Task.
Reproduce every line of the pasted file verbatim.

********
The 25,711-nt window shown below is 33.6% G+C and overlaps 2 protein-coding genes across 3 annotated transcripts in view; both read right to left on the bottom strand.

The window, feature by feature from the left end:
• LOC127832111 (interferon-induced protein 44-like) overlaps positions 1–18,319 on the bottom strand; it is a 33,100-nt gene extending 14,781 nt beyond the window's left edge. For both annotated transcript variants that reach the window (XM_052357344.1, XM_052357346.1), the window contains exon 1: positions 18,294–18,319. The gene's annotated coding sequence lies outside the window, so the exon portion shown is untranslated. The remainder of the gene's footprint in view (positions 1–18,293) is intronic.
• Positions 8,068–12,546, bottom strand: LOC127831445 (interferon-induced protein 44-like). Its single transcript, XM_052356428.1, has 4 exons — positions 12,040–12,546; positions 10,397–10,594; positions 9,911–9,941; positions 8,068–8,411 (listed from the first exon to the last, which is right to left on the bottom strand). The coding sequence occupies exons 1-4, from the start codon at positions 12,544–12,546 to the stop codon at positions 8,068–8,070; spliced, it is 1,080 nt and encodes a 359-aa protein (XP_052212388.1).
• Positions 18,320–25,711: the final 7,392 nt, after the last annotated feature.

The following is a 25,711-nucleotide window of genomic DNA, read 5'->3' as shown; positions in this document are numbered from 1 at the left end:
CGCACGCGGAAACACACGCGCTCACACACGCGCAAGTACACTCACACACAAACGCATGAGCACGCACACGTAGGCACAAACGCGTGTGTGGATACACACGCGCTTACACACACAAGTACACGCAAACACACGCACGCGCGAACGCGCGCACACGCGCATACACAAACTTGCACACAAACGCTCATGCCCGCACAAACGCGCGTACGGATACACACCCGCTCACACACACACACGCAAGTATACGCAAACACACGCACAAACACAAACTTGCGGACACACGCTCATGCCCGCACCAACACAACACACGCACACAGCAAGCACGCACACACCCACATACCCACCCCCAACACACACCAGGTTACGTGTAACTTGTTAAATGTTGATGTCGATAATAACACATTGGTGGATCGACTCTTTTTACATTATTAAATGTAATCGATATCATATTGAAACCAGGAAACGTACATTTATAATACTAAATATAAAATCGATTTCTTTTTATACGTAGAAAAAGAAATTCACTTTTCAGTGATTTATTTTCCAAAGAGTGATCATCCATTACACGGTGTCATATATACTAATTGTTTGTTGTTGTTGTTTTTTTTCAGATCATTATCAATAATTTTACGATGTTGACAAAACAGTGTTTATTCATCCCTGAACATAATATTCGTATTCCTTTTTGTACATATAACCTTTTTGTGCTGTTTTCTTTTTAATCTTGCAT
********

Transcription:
The 25,711-nt window shown below is 33.6% G+C and overlaps 2 protein-coding genes across 3 annotated transcripts in view; both read right to left on the bottom strand.

The window, feature by feature from the left end:
• LOC127832111 (interferon-induced protein 44-like) overlaps positions 1–18,319 on the bottom strand; it is a 33,100-nt gene extending 14,781 nt beyond the window's left edge. For both annotated transcript variants that reach the window (XM_052357344.1, XM_052357346.1), the window contains exon 1: positions 18,294–18,319. The gene's annotated coding sequence lies outside the window, so the exon portion shown is untranslated. The remainder of the gene's footprint in view (positions 1–18,293) is intronic.
• Positions 8,068–12,546, bottom strand: LOC127831445 (interferon-induced protein 44-like). Its single transcript, XM_052356428.1, has 4 exons — positions 12,040–12,546; positions 10,397–10,594; positions 9,911–9,941; positions 8,068–8,411 (listed from the first exon to the last, which is right to left on the bottom strand). The coding sequence occupies exons 1-4, from the start codon at positions 12,544–12,546 to the stop codon at positions 8,068–8,070; spliced, it is 1,080 nt and encodes a 359-aa protein (XP_052212388.1).
• Positions 18,320–25,711: the final 7,392 nt, after the last annotated feature.

The following is a 25,711-nucleotide window of genomic DNA, read 5'->3' as shown; positions in this document are numbered from 1 at the left end:
CGCACGCGGAAACACACGCGCTCACACACGCGCAAGTACACTCACACACAAACGCATGAGCACGCACACGTAGGCACAAACGCGTGTGTGGATACACACGCGCTTACACACACAAGTACACGCAAACACACGCACGCGCGAACGCGCGCACACGCGCATACACAAACTTGCACACAAACGCTCATGCCCGCACAAACGCGCGTACGGATACACACCCGCTCACACACACACACGCAAGTATACGCAAACACACGCACAAACACAAACTTGCGGACACACGCTCATGCCCGCACCAACACAACACACGCACACAGCAAGCACGCACACACCCACATACCCACCCCCAACACACACCAGGTTACGTGTAACTTGTTAAATGTTGATGTCGATAATAACACATTGGTGGATCGACTCTTTTTACATTATTAAATGTAATCGATATCATATTGAAACCAGGAAACGTACATTTATAATACTAAATATAAAATCGATTTCTTTTTATACGTAGAAAAAGAAATTCACTTTTCAGTGATTTATTTTCCAAAGAGTGATCATCCATTACACGGTGTCATATATACTAATTGTTTGTTGTTGTTGTTTTTTTTCAGATCATTATCAATAATTTTACGATGTTGACAAAACAGTGTTTATTCATCCCTGAACATAATATTCGTATTCCTTTTTGTACATATAACCTTTTTGTGCTGTTTTCTTTTTAATCTTGCAT